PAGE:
Of the 19 side-effects, only one was significant: neuropathy was present in 38.2% and rated significantly more distressing in the 3-weekly group (χ2 = 7.205, p = 0.008). Overall, 39.5% rated their last 3 weeks treatment as 'not distressing'. However, distress (GDS) was significantly greater in the 3-weekly group (χ2 = 4.99, p = 0.034).

Weekly docetaxel had significantly lower GDS scores at 3 weeks (χ2 = 17.42.

p < 0.001), 6 weeks (χ2 = 10.063, p = 0.001), and 9 weeks (χ2 = 7.910, p = 0.005) during docetaxel administration. At least at one of these time points, patients in the weekly group had significantly less diarrhoea, constipation, nail problems, neuropathy, tiredness, pain, distress, depressed mood, and unhappiness.

Clinical responses

The overall response rate (ORR: cCR + cPR) in 92 patients after four initial cycles of AC was 63% (Table 3). For the 82 patients who completed all cycles of docetaxel, ORRs were 93% in the weekly and 90% in the 3-weekly groups; 63% of patients in the weekly and 54% in the 3-weekly groups had achieved a cCR (p = 0.37). Sixty-five evaluable patients who did not achieve a cCR after AC, 58 (89%) were characterised as clinical responders after treatment with docetaxel.

Table 3. Clinical and ultrasound responses after completion of chemotherapy

Ultrasonographic ORR of the tumour, in 92 patients after completion of AC, was 59%. For 82 patients randomised to weekly and 3-weekly docetaxel, ORRs were 81% and 71%, respectively (p = 0.30). The ultrasonographic cCR was equal (29%) in both groups.

Pathological responses

In 82 patients, there was no significant difference in the pCR rate between groups (20% in the weekly and 27% in the 3-weekly groups, p = 0.43) (Table 4).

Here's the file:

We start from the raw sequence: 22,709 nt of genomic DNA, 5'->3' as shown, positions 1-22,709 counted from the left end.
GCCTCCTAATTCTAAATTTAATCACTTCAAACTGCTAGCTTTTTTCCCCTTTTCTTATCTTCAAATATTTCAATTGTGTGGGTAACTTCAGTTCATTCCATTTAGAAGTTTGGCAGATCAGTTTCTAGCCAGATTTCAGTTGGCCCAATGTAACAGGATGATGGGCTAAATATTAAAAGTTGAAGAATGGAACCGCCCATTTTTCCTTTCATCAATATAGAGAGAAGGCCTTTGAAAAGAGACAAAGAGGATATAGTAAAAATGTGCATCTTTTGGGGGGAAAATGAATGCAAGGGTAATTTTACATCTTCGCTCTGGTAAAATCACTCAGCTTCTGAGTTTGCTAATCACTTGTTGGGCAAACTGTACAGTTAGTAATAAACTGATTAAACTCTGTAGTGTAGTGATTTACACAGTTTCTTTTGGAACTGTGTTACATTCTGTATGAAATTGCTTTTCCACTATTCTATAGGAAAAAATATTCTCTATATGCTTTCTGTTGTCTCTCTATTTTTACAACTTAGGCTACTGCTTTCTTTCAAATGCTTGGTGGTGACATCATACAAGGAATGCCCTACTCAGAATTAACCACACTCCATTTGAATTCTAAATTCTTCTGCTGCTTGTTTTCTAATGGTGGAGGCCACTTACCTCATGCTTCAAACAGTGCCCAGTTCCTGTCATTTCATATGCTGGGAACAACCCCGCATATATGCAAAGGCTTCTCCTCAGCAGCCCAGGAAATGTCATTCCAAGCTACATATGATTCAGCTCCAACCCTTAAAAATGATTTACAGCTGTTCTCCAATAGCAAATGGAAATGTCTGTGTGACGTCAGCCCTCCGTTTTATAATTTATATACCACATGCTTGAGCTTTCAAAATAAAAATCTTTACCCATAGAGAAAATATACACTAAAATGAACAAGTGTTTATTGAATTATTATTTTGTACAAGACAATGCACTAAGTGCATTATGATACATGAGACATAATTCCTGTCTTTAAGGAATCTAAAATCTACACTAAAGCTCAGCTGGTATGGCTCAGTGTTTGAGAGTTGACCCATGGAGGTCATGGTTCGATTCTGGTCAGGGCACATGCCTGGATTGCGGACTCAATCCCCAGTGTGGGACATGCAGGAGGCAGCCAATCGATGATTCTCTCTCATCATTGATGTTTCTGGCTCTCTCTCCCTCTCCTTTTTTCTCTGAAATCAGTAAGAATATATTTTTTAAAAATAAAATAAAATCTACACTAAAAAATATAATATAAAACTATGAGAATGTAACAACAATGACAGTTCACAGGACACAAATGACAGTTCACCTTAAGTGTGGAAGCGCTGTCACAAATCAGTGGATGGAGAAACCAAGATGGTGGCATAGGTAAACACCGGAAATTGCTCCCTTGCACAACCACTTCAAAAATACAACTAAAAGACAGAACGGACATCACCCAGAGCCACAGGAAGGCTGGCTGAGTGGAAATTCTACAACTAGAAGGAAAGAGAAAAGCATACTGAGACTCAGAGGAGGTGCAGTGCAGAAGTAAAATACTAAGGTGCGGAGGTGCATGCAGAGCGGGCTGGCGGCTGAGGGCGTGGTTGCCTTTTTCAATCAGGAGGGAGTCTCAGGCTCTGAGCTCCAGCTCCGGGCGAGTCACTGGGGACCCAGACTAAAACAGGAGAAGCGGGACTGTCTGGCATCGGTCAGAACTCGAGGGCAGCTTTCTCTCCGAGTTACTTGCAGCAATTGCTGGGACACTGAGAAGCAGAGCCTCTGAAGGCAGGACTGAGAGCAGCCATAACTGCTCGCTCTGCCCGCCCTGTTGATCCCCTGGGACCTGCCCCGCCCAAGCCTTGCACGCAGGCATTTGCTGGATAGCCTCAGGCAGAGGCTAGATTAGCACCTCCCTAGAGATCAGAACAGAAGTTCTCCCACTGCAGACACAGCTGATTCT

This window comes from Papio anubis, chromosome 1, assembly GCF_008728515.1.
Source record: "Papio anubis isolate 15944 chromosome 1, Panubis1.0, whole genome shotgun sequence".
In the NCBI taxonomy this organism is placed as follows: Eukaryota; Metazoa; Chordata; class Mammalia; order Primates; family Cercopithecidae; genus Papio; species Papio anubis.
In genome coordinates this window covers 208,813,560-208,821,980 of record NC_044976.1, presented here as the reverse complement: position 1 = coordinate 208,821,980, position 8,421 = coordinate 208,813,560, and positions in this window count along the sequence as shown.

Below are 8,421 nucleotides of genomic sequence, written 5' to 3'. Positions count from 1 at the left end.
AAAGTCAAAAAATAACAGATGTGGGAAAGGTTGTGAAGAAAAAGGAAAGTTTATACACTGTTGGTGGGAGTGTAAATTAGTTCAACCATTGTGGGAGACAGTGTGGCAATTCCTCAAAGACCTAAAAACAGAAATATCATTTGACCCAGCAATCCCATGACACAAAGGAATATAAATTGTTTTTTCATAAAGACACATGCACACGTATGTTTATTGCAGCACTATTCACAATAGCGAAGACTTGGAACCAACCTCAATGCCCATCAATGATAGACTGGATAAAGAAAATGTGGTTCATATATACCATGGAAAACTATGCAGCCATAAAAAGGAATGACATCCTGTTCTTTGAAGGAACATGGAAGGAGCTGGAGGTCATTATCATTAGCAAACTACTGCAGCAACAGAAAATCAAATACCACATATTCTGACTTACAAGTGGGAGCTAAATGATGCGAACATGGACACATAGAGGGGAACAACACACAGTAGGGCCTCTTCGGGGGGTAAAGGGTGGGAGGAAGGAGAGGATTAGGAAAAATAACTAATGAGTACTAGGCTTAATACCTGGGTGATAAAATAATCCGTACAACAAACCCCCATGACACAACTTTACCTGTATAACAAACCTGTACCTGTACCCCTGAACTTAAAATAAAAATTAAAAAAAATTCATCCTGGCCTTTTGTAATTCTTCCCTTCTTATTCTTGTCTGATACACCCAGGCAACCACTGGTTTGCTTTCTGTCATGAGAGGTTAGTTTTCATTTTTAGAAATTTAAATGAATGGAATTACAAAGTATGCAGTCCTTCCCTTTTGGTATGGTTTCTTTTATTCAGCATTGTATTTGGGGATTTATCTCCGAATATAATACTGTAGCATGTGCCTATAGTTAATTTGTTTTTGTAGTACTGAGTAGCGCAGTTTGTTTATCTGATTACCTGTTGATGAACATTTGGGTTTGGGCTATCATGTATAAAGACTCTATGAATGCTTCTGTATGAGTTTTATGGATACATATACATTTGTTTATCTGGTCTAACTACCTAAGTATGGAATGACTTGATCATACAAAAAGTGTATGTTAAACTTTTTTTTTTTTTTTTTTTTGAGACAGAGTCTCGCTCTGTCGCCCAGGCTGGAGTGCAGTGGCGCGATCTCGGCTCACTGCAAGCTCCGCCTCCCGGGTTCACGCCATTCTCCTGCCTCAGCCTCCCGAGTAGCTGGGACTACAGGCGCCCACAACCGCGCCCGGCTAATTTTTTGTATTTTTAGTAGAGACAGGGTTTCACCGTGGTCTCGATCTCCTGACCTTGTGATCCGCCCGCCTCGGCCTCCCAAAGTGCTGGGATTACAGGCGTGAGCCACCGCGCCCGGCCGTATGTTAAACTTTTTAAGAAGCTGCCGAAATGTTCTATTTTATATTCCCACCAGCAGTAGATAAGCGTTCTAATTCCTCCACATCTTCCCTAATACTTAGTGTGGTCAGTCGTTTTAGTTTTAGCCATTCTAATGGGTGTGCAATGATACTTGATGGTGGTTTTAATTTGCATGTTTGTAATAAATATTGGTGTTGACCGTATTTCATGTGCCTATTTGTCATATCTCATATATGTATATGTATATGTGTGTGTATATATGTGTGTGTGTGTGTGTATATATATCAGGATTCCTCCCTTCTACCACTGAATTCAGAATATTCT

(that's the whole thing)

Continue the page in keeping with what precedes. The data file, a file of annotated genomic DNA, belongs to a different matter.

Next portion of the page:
Table 4. Pathological responses and nodal status after completion of chemotherapy

Approximately two-thirds of patients in both groups had no evidence of nodal involvement. Of 29 patients having involved nodes, 16 (55%) had no evidence of nodal response following chemotherapy (grade 1); only 4 (14%) had complete response with scarring and fibrosis.

Using multivariate logistic regression analysis, none of the variables (age, clinical nodal status, and clinical tumour size) were statistically significant predictors of a pCR.

Operative procedure

Almost half the patients (49% in the weekly and 42% in the 3-weekly groups) underwent BCS. Eight (20%) in the weekly and 5 (12%) in the 3-weekly groups required further surgery to achieve satisfactory clearance (p = 0.36). In patients with a cCR, 69% had BCS, compared with 27% without a cCR (p < 0.001). Thirty-four (83%) patients in the weekly and 39 (95%) in the 3-weekly groups underwent axillary sampling (p = 0.16). The rest of the patients, in both treatment groups, underwent axillary clearance.

Compliance and toxicity

Six patients withdrew due to chemotherapy-related toxicity (three had AC only); mean number of chemotherapy cycles received by these patients was four.

There was no significant difference in the total intended drug dose of AC and docetaxel between groups. Five (6%) patients required a dose reduction of 25% or greater (AC, docetaxel); four patients required G-CSF support.

Of the 82 patients, only 5 (6%) experienced grade 3-4 neutropenia; 4 (5%) had febrile neutropenia only during AC administration. A higher percentage of patients in the 3-weekly groups experienced asthenia, neuropathy, peripheral oedema, and nail problems; the reverse was true for epiphora (Table 5). No death-related toxicity occurred during treatment.

Table 5. Treatment-related toxicity


The median time on study with follow-up was 71.5 months. Of 82 patients, 21 (26%) experienced recurrences, of which 14 died (Table 6). The 5-year DFS were 76% in the weekly and 73% in the 3-weekly groups (p = 0.8). No difference in OS was seen between groups (81% in the weekly and 85% in the 3-weekly groups, p = 0.66) (Figure 2).

Table 6. Recurrences and death

thumbnailFigure 2. Kaplan-Meier survival curves of (A) disease-free survival and (B) overall survival between treatment groups. HR, hazard ratio; CI, confidence interval; (--), weekly docetaxel; (---), 3-weekly docetaxel

Age at entry was a highly significant predictor of survival. Women >50 years had significantly better DFS (88% vs. 62%, p = 0.006) and OS (95% vs. 71%, p = 0.004), compared with those who were ≤ 50 years (Figure 3). These remained significant differences when adjusted for clinical tumour size, clinical and pathological nodal status, and tumour grade. The pCR and pathological nodal status were not predictors for survival in this study.